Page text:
It was created in 2005 by three of the guys who helped start up PayPal. Steven Chen, Jawed Karim and Chad Hurley knew each other from working at PayPal, and YouTube was first founded from bonuses from eBay buying out PayPal. No PayPal bonuses, no Youtube?
The first video ever uploaded to Youtube was one of the founders, Jawed Karim, talking about elephants in a zoo for 18 seconds.
One of the highest paid youtubers, DC Toys Collector, has a very odd and bizarrely soothing channel. Remember the joy of opening a new toy when you were a child? DC Toys Collector makes videos of just that and is so popular that they have over 9 MILLION subscribers. In 2014, it is estimated that they made over 4 million dollars...just by recording themselves opening toys and describing them.
In 2015, according to YouTube, Americans had watched over 600 MILLION hours of beauty videos. YouTube and beauty gurus have not only taught countless women and men how to up their makeup game, they've become a cultural phenomenon in their own right.
There are several ways people make money on YouTube: Putting ads in front of videos; having videos sponsored, or having a patreon account where people can support you and your content either monthly or every time you put out a video. Patreon allows people to support artists and content creators directly, instead of supporting their sponsors.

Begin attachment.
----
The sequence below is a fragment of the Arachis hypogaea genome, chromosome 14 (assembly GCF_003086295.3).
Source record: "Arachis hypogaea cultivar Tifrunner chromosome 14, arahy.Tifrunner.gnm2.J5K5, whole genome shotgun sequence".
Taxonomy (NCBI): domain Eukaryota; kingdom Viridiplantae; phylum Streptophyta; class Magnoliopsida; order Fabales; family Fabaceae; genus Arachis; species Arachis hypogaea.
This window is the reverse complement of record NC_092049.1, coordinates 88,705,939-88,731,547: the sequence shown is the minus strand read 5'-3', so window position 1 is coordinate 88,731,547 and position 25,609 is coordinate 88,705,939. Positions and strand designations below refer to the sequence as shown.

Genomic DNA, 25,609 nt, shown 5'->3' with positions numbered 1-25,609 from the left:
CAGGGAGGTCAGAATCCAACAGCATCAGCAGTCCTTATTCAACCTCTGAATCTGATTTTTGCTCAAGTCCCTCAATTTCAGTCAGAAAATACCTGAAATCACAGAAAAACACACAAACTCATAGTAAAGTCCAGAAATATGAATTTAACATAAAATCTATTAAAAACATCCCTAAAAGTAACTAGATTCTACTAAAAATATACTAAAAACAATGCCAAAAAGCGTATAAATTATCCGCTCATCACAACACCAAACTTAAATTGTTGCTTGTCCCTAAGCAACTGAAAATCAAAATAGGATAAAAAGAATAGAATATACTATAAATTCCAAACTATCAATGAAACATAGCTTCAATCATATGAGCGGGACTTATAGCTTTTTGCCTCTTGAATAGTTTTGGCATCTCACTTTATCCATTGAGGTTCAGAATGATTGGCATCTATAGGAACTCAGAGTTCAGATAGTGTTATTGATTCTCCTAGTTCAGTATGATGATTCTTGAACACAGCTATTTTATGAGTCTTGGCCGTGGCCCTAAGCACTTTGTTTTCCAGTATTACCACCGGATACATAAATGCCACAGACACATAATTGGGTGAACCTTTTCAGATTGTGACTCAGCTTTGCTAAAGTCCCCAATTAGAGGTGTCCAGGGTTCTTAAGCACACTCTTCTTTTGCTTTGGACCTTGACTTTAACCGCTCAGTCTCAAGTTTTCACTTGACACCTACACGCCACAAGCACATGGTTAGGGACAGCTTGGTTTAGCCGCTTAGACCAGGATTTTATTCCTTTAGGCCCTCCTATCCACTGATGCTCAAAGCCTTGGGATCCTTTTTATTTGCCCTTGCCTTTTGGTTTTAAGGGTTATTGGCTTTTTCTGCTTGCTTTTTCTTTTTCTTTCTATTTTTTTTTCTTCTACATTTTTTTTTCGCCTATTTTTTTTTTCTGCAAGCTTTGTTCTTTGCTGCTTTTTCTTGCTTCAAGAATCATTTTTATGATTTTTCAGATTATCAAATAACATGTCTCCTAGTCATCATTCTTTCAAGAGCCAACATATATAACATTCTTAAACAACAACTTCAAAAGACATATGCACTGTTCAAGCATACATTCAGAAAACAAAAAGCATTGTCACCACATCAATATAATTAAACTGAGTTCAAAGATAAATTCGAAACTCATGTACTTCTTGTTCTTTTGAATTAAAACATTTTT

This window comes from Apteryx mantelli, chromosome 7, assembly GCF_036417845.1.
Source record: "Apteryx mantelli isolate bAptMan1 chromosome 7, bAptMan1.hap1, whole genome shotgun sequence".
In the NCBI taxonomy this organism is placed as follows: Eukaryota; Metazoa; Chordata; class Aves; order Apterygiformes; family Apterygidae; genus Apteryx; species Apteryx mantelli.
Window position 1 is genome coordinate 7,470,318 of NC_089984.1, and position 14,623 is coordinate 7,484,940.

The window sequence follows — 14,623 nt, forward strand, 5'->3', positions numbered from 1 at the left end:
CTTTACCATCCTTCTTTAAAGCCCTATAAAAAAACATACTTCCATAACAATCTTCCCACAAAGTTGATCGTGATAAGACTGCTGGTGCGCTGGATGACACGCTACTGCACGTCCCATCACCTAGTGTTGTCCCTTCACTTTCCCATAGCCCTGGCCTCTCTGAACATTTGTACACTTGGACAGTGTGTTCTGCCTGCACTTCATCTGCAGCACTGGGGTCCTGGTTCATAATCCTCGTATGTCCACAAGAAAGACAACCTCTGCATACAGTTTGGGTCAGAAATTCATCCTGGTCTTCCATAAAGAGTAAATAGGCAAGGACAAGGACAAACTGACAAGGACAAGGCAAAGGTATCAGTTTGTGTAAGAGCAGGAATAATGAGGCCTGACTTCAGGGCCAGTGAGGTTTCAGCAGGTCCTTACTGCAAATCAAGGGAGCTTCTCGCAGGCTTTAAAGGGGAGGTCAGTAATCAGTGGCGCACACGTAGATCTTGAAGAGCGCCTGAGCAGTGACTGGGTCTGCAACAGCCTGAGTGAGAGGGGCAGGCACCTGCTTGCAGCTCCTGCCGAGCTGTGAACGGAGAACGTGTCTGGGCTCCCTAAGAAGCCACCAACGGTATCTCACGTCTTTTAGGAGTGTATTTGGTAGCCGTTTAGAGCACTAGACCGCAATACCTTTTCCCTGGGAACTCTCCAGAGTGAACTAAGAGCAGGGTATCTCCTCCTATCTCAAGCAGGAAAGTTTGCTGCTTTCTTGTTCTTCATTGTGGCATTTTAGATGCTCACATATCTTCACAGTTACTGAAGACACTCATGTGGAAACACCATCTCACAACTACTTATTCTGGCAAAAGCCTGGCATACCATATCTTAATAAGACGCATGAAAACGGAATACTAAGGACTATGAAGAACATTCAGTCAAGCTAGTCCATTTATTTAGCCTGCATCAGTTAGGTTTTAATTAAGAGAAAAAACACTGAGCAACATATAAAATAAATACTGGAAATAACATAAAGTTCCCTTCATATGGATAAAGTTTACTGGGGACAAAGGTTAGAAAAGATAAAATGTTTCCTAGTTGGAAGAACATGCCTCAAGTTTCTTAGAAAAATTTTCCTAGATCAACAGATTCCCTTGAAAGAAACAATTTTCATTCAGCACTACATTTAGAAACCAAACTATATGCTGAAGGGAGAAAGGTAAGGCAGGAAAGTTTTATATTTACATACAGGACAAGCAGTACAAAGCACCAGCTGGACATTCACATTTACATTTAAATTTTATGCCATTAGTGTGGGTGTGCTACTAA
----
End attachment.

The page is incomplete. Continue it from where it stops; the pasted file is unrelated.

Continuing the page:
People are very curious about how much people make on YouTube. While we've heard about this or that YouTuber who's made millions, the specific number has very much to do with the specific contract signed with AdSense (how youtubers get paid from ads) and several other factors, so one no knows for sure. However, there is a website, called SocialBlade, that can give you estimates if you're REALLY curious.
Over 80% of YouTube's views are NOT from the United States; however, YouTube is pretty quiet about which countries do account for most of their views.
YouTube has actually created very fancy production spaces called YouTube Space in New York, LA, Toronto, and London where creators can find resources. To actually use the facility in LA to record and produce, you need a minimum of 10,000 subscribers, no copyright strikes against your channel, be over 18, and it cannot be a video for a specific consumer brand unless they're a YouTube brand partner.
Each month on YouTube, over 4 billion hours of video - that's almost half a million year's worth - are viewed. That's every 30 days. Which sounds crazy until you remember that over a decade's worth of content is uploaded to YouTube daily.
The most disliked video in YouTube history is Justin' Beiber's "Baby," which, at the time of this writing, is sitting at 7,609,589 dislikes, to only 6,336,078 likes. Irony: The beibs was discovered on YouTube. Like, baby, baby, baby, no!
If you're ever stuck with a youtube video buffering, press any arrow key and you can play snake, much like you can play a dinosaur game on google's homepage when the internet is down. Who needs to wait for your little magic box to load a video from across the world? Here's a game to distract you while you're waiting to be distracted.
You can navigate/comment/view YouTube's website in over 75 languages, which means YouTube is accessible (linguistically, at least) to 95% of the world's population.